Military personnel serving in the CPB alongside Rosie have also benefited from her unconditional loyalty and affection. According to Staff Sgt. Nicholas J. Miravalle, Cyber Operations Supervisor, having a therapy dog can help all parties involved with the healing process.

“Therapy dogs like Rosie can help to reduce stress and anxiety, which can act as a benefit to both advocate and victim. The calming influence of trained therapy dogs’ functions as a force multiplier in our collective efforts to provide a safer environment for victim advocacy,” said Miravalle.

Sprools can attest to the importance of therapy dogs based on her experiences and observations throughout the years.

“I truly believe in animal therapy. My background is in counseling and I have seen the benefits first hand with individuals. This idea of incorporating a Therapy Animal has been something I have been passionate about for years. Now with the support of CPB Command Team, we have put this concept into motion,” said Sprools.

Stacy Picciano the Network Enterprise Technology Command, (NETCOM) SHARP Program Manager echoed Sprools’ remarks on the importance of therapy dogs like Rosie.

“Any initiative that helps Victims/Survivors of sexual assault to feel more comfortable to tell their story, or begin their journey to heal from their traumatic ordeal is a success. Therapy Dogs can assist by providing emotional support and helping improve mental health.”

“Additionally, a therapy dog may decrease the risk of a victim/survivor from Post-Traumatic Stress Disorder (PTSD). When Soldiers are sexually assaulted, it takes time to heal and get back on their feet. If a Therapy Dog can assist with their recovery, that’s a very good thing,” said Picciano.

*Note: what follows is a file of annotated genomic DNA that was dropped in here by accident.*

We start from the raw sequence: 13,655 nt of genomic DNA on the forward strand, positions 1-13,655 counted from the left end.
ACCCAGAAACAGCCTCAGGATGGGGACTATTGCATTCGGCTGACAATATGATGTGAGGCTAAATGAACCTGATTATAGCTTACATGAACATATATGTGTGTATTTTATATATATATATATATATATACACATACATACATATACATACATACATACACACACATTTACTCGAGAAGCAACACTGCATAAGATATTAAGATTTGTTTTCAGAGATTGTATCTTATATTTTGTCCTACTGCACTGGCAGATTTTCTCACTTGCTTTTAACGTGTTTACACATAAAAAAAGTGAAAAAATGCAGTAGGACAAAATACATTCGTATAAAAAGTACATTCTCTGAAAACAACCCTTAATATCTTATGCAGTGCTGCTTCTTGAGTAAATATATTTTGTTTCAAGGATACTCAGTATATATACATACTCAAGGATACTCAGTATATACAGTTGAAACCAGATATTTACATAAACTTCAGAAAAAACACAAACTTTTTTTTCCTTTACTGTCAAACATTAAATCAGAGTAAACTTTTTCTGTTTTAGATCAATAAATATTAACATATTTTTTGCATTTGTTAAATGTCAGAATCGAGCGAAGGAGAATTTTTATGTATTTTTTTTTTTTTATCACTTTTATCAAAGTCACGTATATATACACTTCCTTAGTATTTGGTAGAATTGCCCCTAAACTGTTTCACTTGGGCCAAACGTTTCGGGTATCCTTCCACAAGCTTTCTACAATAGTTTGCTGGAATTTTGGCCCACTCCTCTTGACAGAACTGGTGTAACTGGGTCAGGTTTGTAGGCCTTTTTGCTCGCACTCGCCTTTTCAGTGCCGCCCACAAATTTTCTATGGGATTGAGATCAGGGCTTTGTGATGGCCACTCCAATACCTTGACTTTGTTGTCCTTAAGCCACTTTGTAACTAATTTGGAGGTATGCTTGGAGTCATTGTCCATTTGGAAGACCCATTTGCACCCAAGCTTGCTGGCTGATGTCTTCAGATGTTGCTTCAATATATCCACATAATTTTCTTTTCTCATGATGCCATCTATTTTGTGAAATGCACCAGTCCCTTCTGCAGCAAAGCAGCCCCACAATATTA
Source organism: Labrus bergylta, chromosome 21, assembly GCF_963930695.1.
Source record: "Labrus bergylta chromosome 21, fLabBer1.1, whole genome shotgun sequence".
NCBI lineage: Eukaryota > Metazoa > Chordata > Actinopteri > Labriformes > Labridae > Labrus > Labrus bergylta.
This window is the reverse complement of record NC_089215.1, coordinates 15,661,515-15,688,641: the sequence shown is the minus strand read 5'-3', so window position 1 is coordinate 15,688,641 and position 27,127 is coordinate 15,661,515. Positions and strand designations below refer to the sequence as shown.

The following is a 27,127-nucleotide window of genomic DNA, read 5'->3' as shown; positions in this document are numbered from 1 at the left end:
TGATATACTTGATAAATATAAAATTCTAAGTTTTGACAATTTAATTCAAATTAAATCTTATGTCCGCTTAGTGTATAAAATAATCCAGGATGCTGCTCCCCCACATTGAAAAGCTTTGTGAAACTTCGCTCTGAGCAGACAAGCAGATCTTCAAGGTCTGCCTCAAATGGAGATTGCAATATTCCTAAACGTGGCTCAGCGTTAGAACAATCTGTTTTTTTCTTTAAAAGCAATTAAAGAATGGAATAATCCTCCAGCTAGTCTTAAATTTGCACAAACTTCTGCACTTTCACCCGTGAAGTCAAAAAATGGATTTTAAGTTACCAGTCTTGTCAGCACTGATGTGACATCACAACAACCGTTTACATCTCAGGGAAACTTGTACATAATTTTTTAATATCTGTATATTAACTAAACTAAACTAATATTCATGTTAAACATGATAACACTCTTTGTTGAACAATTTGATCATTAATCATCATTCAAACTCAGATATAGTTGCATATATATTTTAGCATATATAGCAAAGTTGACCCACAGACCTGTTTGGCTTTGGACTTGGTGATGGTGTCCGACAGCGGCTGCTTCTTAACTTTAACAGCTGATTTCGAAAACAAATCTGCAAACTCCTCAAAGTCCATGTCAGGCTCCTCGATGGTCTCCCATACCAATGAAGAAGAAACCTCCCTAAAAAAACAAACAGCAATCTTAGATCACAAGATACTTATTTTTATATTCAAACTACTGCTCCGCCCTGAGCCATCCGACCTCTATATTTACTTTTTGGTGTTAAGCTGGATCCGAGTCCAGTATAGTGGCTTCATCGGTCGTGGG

“Our hopes are to see positive change in relationships, morale, and client services,” added Sprools.

However, just having an assigned Therapy Dog is not the final means to an end; like all things in the Army, training is often required to sustain a skillset according to Sprools. And Rosie’s readiness posture is held in high regard with the canine attending training and certifications just like the Soldiers and Civilians she helps.

“Rosie has her Canine Good Citizen Training Certificate of completion. She has had more trainings and will be taking the Canine Therapy Dog test soon,” said Sprools.

Ultimately, Sprools commends her leadership for allowing her to bring Rosie to the CPB to interact with survivors of sexual trauma as she hopes this initiative will catch across military installations around the world.

“I just really want to thank the support of the CPB Command Team in allowing me the opportunity to try to implement something new. Their trust in my ideas is something I treasure because we are all in this together.”

“We are spearheading the use of a therapy dog within the CPB SHARP program in hopes of gaining awareness as to the benefits and potentially having this program become a part of other bases around the world to help MST clients during their journey to recovery,” said Sprools.